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SPIRE—a software tool for bicontinuous phase recognition: application for plastid cubic membranes

Hain, T.M., Bykowski, M., Saba, M., Evans, M.E., Schröder-Turk, G.E. and Kowalewska, Ł. (2021) SPIRE—a software tool for bicontinuous phase recognition: application for plastid cubic membranes. Plant Physiology, 188 (1). pp. 81-96.

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Abstract

Bicontinuous membranes in cell organelles epitomize nature’s ability to create complex functional nanostructures. Like their synthetic counterparts, these membranes are characterized by continuous membrane sheets draped onto topologically complex saddle-shaped surfaces with a periodic network-like structure. Their structure sizes, (around 50–500 nm), and fluid nature make transmission electron microscopy (TEM) the analysis method of choice to decipher their nanostructural features. Here we present a tool, Surface Projection Image Recognition Environment (SPIRE), to identify bicontinuous structures from TEM sections through interactive identification by comparison to mathematical “nodal surface” models. The prolamellar body (PLB) of plant etioplasts is a bicontinuous membrane structure with a key physiological role in chloroplast biogenesis. However, the determination of its spatial structural features has been held back by the lack of tools enabling the identification and quantitative analysis of symmetric membrane conformations. Using our SPIRE tool, we achieved a robust identification of the bicontinuous diamond surface as the dominant PLB geometry in angiosperm etioplasts in contrast to earlier long-standing assertions in the literature. Our data also provide insights into membrane storage capacities of PLBs with different volume proportions and hint at the limited role of a plastid ribosome localization directly inside the PLB grid for its proper functioning. This represents an important step in understanding their as yet elusive structure–function relationship.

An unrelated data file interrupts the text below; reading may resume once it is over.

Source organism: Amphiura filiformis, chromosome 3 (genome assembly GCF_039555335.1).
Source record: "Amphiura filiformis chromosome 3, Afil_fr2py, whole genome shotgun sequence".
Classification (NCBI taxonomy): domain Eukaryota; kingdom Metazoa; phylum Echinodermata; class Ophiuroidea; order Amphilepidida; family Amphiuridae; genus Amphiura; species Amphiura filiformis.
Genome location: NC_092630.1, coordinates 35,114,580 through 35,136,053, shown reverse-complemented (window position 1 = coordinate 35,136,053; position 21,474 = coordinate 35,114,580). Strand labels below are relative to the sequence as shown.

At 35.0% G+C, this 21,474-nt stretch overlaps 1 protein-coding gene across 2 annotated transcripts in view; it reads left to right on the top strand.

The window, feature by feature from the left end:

Item Type: Journal Article
Murdoch Affiliation(s): Mathematics, Statistics, Chemistry and Physics
Publisher: Oxford University Press on behalf of American Society of Plant Biologists.
Copyright: © 2021 The Authors.
URI: http://researchrepository.murdoch.edu.au/id/eprint/63761
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